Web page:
Experience Design

Testing Jimmy John’s Responsive Redesign: Lessons Learned from a QA Engineer



Enlighten was acquired by Perficient Digital in December 2015

When Enlighte (now Perficient Digital) embarked on a redesign project for Jimmy John’s Gourmet Sandwiches, it was a little bit daunting.  It would be a massive undertaking, with Enlighten leading other vendors in combining multiple sites and platforms into a unified user experience for a brand with a loyal following and a reputation built on being “freaky fast”. This was a job for responsive web design (RWD), an approach that results in a single web app optimized for multiple device sizes and types.

Our quality assurance (QA) team had been testing mobile websites for years, but RWD on this scale was something new. Given the complexity of the project—one that included not only the main www.jimmyjohns.com site, but also online ordering, e-commerce (for merchandise, gift cards, etc.), and the benefits of QA working closely with engineering—we decided to keep the testing efforts in-house rather than outsourcing them. Here are some of the lessons we learned:

1)      Stock your QA lab with a variety of dedicated devices; don’t just rely on what you’ve got in your pockets. With many employees carrying their own smartphones, smaller companies may be tempted to adopt a BYOD (bring your own device) approach to testing. But if a tester logged a bug last week, using a phone that belongs to a coworker who’s on vacation this week, how can you be sure to reproduce the issue or validate the fix? For consistent testing you should always have an assortment of dedicated phones and tablets on hand.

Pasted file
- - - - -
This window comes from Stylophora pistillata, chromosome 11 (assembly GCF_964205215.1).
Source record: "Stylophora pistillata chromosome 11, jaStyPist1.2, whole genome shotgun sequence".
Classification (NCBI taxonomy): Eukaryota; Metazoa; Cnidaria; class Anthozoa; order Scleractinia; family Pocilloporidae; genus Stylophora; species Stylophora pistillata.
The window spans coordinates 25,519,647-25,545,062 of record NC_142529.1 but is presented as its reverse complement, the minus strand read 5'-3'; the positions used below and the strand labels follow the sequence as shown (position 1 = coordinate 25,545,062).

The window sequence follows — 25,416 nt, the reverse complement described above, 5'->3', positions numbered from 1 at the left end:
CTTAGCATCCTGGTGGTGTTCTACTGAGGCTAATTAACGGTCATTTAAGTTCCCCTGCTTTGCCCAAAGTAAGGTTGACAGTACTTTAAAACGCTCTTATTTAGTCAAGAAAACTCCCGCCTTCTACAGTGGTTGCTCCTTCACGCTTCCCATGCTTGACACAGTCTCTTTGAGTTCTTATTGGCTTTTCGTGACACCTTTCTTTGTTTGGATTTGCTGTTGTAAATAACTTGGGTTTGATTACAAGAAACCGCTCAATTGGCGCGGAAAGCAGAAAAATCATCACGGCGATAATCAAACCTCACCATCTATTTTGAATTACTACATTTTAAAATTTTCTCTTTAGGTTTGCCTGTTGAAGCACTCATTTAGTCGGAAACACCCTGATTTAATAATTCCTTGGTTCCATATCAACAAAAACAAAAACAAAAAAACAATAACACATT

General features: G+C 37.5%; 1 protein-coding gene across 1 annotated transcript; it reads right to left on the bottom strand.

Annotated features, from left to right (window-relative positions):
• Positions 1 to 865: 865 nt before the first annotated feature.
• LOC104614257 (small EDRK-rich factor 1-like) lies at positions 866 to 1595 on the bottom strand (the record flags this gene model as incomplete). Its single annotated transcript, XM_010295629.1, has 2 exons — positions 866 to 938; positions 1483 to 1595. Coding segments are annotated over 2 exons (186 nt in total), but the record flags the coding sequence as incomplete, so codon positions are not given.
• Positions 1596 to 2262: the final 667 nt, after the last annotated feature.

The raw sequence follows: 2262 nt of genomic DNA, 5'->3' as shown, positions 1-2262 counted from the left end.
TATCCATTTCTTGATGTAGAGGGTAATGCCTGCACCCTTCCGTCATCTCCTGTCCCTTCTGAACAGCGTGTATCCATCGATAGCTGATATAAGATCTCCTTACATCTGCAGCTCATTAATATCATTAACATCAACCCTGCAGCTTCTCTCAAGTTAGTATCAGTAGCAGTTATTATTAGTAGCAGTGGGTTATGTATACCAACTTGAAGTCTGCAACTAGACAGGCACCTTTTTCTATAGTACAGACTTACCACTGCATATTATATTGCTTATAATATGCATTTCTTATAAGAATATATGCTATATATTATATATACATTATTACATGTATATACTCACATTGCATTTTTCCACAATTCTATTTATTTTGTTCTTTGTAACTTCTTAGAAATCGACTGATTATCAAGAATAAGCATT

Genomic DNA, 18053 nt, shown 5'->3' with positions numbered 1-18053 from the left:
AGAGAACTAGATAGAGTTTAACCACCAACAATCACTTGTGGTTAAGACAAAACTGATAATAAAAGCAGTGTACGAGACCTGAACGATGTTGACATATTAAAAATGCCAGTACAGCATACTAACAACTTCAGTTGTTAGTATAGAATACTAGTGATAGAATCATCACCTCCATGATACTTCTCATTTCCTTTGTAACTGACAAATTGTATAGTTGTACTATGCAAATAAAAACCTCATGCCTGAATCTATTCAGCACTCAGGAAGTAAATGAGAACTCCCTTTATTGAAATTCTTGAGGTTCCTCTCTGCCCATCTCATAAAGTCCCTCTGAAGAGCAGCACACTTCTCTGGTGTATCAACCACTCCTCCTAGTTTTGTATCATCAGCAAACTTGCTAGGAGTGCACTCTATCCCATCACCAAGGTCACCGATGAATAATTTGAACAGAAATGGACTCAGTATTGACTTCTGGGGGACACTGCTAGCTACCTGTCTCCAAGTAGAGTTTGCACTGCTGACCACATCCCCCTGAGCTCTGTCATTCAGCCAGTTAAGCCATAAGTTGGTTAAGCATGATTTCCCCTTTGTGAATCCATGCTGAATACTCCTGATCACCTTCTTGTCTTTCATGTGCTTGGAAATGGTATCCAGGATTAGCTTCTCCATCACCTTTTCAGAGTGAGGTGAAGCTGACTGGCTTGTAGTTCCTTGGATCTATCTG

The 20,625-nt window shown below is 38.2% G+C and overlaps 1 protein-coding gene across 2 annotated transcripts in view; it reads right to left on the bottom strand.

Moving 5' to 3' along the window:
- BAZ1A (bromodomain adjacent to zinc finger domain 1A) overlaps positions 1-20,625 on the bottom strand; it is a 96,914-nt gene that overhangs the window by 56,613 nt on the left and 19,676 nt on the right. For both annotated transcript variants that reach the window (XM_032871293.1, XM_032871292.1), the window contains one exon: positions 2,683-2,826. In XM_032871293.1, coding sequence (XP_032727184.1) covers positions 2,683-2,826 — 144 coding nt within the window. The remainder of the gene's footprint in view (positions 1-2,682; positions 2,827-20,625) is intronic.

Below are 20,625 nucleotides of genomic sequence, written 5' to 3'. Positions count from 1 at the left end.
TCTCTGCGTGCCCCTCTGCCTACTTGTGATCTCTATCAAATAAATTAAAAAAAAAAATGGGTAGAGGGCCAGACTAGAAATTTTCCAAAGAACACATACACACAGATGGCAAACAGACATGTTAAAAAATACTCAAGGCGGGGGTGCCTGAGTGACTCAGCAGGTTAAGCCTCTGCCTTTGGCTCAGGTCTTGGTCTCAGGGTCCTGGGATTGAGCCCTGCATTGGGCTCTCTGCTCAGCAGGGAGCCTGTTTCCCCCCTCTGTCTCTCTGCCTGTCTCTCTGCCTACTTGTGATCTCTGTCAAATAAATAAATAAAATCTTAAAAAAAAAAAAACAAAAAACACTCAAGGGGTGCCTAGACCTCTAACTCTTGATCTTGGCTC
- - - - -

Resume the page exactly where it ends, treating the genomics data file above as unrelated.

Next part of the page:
Which ones you use will depend on the size of your testing team, your budget, and your target audience. Apple’s iPhone and iPad should be part of any testing setup, and you’ll want to cover Android phones and tablets as well. The fragmented state of Android—split among multiple OS versions with add-ons and customizations from manufacturers and carriers—means it’s harder to choose which devices to test, but you’ll probably want to lean towards the most popular ones (like the Samsung Galaxy or Google Nexus families). Beyond that, there are Windows devices—phones, tablets, and even touchscreen PCs—as well as Kindle Fire tablets and Blackberry phones. Look for statistics at sites like StatCounter, NetMarketShare, or Android’s Developer Dashboards to get a rough idea of what the market looks like.

If money’s tight, consider the iPod touch instead of the iPhone, or a low-end, no-contract Android phone instead of the latest model. Mobile testing can also be done on the desktop using emulators, either locally or via a remote service like BrowserStack.  Just be aware that these emulators may not behave 100% identically to the real devices, and don’t entirely replicate the experience of using an actual phone.

Lastly, a little redundancy in the device inventory might not hurt.  If you have to share devices, keep a sign-out sheet so you always know who’s got what you’re looking for. And try to keep some extra charging cables around, just in case.